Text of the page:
“The easiest time to trap animals is when they are hungry, when there is little food about,” he said. “But from June onwards, more and more natural food becomes available.”

He added that the biggest problem was “antis” damaging the traps.

He said of the current cull: “I think it was set up to fail, certainly. There are too many issues. I want to see it work but the way it was set up I can’t see it working.”

VIDEO: Life on the ground at badger camp - new footage released from cull zone

Dead badger is dumped on MP's doorstep

Queen star angers Jewish community by likening badger cull to genocide

Badger cull protesters were not shot at, say police

Map reveals bovine TB hotspots across the country

PICTURES: Hundreds of protesters join in march to stop pilot cull

 

Read more from Western Morning News

Do you have something to say? Leave your comment here...

max 4000 characters

55 comments

  • Charlespk  |  September 19 2013, 8:44PM

    That's because you have no idea what you are talking about sluscombe. Badgers and bovine TB. The indisputable, historic, scientific facts. http://tinyurl.com/bw7jpxy

    |   2
  • sluscombe  |  September 17 2013, 10:05AM

    Every bone in my body says that this is a stupid policy from start to finish. It does not work, it destroys the natural ecological balance but most of all it demonstrates the power of the farming lobby to have its way over what is best for the natural environment.

    |   -2
  • Free2opine  |  September 14 2013, 7:12PM

    pps Incidentally, this early day motion was called in June i.e. before the current culling and it is to discuss any roll-outs of further culls. As no decisions are to be made before 2014 on this current cull, this probably won't be discussed until any new adaptions (if any) are decided on.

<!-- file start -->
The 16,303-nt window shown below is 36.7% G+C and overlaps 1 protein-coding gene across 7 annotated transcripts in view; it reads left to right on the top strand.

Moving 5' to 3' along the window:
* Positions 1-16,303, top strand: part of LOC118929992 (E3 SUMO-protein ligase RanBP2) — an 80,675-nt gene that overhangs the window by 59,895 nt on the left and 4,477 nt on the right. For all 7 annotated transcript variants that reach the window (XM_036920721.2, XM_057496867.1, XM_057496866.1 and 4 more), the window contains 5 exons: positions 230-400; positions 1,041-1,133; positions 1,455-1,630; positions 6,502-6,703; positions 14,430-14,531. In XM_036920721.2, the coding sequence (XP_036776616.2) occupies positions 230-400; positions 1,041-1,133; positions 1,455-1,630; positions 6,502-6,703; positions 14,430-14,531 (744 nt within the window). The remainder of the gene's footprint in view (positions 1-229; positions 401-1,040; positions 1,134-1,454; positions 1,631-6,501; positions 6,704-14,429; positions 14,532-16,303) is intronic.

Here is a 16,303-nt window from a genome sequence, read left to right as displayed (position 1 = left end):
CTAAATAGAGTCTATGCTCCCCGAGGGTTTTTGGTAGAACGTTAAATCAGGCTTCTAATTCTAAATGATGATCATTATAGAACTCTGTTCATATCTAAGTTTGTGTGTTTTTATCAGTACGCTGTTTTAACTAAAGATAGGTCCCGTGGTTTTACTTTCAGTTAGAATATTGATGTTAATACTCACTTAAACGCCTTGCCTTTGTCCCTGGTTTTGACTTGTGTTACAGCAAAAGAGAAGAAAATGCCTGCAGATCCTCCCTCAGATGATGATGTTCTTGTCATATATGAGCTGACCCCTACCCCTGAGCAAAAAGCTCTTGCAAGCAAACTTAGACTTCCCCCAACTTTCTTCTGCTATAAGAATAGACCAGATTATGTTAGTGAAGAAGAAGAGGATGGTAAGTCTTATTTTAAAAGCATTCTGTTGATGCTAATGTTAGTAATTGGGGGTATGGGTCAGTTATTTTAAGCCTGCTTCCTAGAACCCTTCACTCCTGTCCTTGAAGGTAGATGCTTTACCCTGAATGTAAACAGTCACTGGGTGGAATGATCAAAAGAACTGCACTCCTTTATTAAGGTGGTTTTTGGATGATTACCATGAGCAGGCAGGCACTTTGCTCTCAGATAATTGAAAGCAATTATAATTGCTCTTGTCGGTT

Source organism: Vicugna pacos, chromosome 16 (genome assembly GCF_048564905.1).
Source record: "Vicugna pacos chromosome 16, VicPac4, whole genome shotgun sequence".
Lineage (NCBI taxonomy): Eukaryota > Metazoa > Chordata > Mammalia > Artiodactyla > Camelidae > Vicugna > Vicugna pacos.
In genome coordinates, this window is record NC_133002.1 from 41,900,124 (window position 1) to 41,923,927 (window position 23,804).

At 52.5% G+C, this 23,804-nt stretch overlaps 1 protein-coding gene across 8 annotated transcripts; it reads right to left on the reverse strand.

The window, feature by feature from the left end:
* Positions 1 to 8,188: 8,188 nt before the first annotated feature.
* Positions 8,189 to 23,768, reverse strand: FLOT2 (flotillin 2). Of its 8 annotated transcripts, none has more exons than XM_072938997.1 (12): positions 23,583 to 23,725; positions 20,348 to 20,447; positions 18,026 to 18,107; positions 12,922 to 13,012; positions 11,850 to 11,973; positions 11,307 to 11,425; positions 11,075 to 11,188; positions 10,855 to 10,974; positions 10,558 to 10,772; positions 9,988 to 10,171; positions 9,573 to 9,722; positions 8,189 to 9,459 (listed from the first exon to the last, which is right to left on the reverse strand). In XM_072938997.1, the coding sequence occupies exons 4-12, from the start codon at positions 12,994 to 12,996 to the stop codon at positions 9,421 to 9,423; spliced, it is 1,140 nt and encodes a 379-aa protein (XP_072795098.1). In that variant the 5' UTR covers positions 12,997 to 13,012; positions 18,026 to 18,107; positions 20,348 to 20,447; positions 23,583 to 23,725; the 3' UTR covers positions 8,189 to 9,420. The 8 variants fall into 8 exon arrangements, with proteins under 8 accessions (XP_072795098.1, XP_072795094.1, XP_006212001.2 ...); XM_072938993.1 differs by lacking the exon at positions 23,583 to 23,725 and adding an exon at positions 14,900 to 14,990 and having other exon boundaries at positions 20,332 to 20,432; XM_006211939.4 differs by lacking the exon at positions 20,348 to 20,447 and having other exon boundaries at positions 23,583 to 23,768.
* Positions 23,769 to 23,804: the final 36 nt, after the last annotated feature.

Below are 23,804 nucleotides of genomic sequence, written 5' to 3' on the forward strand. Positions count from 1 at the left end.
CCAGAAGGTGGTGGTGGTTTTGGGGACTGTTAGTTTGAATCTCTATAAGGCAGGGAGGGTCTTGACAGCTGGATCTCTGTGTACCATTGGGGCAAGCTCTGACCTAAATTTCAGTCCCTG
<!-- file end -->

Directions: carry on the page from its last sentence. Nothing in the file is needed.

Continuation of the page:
|   2
  • Free2opine  |  September 14 2013, 5:27PM

    ps Of those calling for the motion, very few are "countryside seats" Lewisham! Ealing!, Eastleigh!, Southall! Stoke on Trent! Glasgow! Leeds! Birmingham! Eastbourne!....and so on..and so on...and so on!!!!!!

    |   3
  • Charlespk  |  September 14 2013, 5:24PM

    http://tinyurl.com/8a7bwy9 Suggestions that human tuberculosis arose from M. bovis in hunted or domesticated animals have been revised since comparative genomic studies demonstrate that M. bovis represents a later lineage . Members of the M. tuberculosis complex are genetically very similar and were believed to be the result of a clonal expansion following an evolutionary bottleneck 20,000–35,000 years ago . However, further genomic studies of the M. tuberculosis complex indicate a more ancient origin of this group of closely related species than had previously been believed, and that possibly an early progenitor, perhaps similar to M. canettii, was present in East Africa as early as 3 million years ago. The observation of non-specific lesions consistent with tuberculosis found in a 500,000 year-old skeleton of **** erectus may also indicate the long-term co-existence of host and pathogen, although the diagnosis in this particular case has been questioned. However, M. tuberculosis appears to have undergone long-term co-evolution with its human host prior to the evolutionary bottleneck and well before the development of agriculture and domestication, comparable to other long-term human pathogens such as Helicobacter pylori. The present study of a population from 9250-8160 years ago, around the time of the first great transition from hunter-gatherers to a settled agriculture-based lifestyle, helps us to understand the nature of tuberculosis within the Middle East. Could the presence of cattle be pertinent? Atlit-Yam is among the very few Pre-Pottery Neolithic sites where domesticated cattle have been found. Furthermore, it is the only Neolithic site where there were quantities of bovine bones, indicating that cattle were a major dietary component. We suggest that in the absence of detectable M. bovis, the cattle may be important by supporting a larger and denser human population, thus indirectly encouraging the conditions for the long-term maintenance and transmission of M. tuberculosis. http://tinyurl.com/6p4rh6 (open in a new window)

    |   2
  • Charlespk  |  September 14 2013, 5:24PM